He Said/She Said: What We Want in a Home

He Said/She Said: What We Want in a Home


Part 3 of 4: FINDING A HOME. When left home, we left with the hope that we’d find the city for us.  We’d walk the streets and feel comfortable.  We’d savor the foods and feel fine if we got fat there.  We’d see the homes and picture ourselves in the future.  It would feel like home.  After visiting more than 200 cities, where have we decided to settle? Follow us on the second Wednesday of each month to discover what traveling the world taught us about where we want to call home.

Click here to read Part I of Finding a Home: Living in a Developing or Developed Country

Click here to read Part II of Finding a Home: Living Abroad vs USA

Having decided last month that living in the USA provides us the best opportunities to work, live and play, what is it we want in a home? Do we want to live in a crowded city or vast space?  Do we want to be surrounded by mountains or oceans?  Do we want a house or a downtown condo?




The biggest benefit of traveling the world is getting to see how other people live.  We get to peek into people’s lives from afar, ask them about how they live, and when Couchsurfing get to actually stay in people’s homes.  Being young enough to get to define how we live the majority of our lives, yet old enough to have actual independent living experience, the trip gave us an opportunity to really think about how we want to live, where, and what we value.  For me, as it often does, it comes down to economics and health.  I want to call a place home that I can earn good pay, have a selection of places to work, yet have a cost of living that allows us to save money and enjoy life.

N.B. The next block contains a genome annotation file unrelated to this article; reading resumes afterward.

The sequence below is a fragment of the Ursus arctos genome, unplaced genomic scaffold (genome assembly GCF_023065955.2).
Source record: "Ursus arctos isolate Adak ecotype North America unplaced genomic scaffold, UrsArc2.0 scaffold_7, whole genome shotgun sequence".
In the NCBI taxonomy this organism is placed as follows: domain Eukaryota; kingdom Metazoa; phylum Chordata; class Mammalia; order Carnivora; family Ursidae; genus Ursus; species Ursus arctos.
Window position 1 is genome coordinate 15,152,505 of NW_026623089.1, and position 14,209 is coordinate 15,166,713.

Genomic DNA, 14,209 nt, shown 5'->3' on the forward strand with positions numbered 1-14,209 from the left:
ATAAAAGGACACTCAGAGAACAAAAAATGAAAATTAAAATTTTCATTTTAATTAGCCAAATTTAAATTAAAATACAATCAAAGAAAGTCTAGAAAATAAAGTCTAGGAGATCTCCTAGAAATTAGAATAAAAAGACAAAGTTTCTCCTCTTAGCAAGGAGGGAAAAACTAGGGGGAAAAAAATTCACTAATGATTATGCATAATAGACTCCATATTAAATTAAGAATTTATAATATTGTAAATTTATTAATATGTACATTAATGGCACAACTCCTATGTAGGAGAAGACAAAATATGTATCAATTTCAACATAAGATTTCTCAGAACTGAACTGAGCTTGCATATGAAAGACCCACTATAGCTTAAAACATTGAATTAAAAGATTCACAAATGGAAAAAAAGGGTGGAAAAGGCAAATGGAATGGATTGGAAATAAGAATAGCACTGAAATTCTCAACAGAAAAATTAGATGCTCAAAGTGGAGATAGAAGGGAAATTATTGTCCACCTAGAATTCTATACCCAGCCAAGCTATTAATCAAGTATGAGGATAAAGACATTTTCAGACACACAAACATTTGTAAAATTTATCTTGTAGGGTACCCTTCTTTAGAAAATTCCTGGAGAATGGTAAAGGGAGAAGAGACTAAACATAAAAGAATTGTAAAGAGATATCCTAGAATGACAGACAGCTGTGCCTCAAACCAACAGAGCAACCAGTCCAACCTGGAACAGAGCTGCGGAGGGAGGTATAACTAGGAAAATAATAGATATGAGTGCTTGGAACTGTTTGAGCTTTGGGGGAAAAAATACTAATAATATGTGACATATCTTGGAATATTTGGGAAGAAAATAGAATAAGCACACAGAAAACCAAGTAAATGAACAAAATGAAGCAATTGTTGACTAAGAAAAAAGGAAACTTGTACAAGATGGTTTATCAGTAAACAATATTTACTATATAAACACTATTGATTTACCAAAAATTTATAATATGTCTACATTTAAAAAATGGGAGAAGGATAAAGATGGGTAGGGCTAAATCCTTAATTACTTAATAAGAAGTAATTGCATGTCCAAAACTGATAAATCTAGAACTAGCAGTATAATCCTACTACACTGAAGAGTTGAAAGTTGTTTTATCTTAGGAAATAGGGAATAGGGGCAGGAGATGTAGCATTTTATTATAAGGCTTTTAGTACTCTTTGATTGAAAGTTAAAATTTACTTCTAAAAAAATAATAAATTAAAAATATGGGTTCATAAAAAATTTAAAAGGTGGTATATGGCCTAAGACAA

Enjoying life for me is about how I spend my time.  The reality is that there is only one completely limited quantity in life: time.  I don’t want to waste my limited time driving in traffic, I would like to spend no time driving myself.  I love cars and motorcycles, but if I have to commute I’d like to be able to do it on public transportation where I can use the time productively.  Instead of spending time behind the wheel I’d rather be able to use the time to read, work, or just relax.  Be it train or bus, I want the time I have to spend commuting on the things I want, not shuffling my foot from brake to gas pedal.  The commuting time and options are important to me as they will serve as bookends to my working day.

That brings me to “work” a word that doesn’t appear in my life much these days.  Since I will most likely have to work again I want to live in a place that has a strong, diverse economy with a variety of options: companies big and small of many industries.  This will allow us to earn more, do interesting work, and interact with a diverse set of people.  If we have children I don’t want to have to move much, so I want to make sure that our community can support us now and into the future.  For this I think it will need to be a larger city to provide opportunities for decades to come.

Getting to/from work and what I am doing is important, realistically life outside work is more important.  I want to live somewhere I can be active outdoors.  Primarily I want bike and running paths near my home as I’m not a gym person.  As much as I wish I had the ability to go to a gym and work out, I know that I don’t like gyms.  Ideally these outdoor activities would allow for hiking and camping near my city.  This trip has taught me that I love the mountains, they get me to be active not simply to work out, rather to be active exploring and taking photos, activities I love.

If I hadn’t gone on this trip I don’t think I would have had these realizations.  It is because of this trip that I believe we’ll make choices that make us healthier and happier people by choosing a place that best provides for the lives we want to live.




Despite our differences, as evidenced in using travel as marital counseling for the last two years, we’re looking for the same things in the place we settle.  Economics and health are high on my list of priorities, but with a little bit of a different take on them.  Public transport, good pay, affordable cost of living and access to outdoor activities are all key factors in choosing a home.  I look at health in terms of availability of fresh foods, nearby parks and a strong sense of community.  When I consider economics an affordable cost of living is important, I don’t want to have to take out a 90 year mortgage to have a place to call my own or be feel the need to pay for private education instead of sending my kids to public school.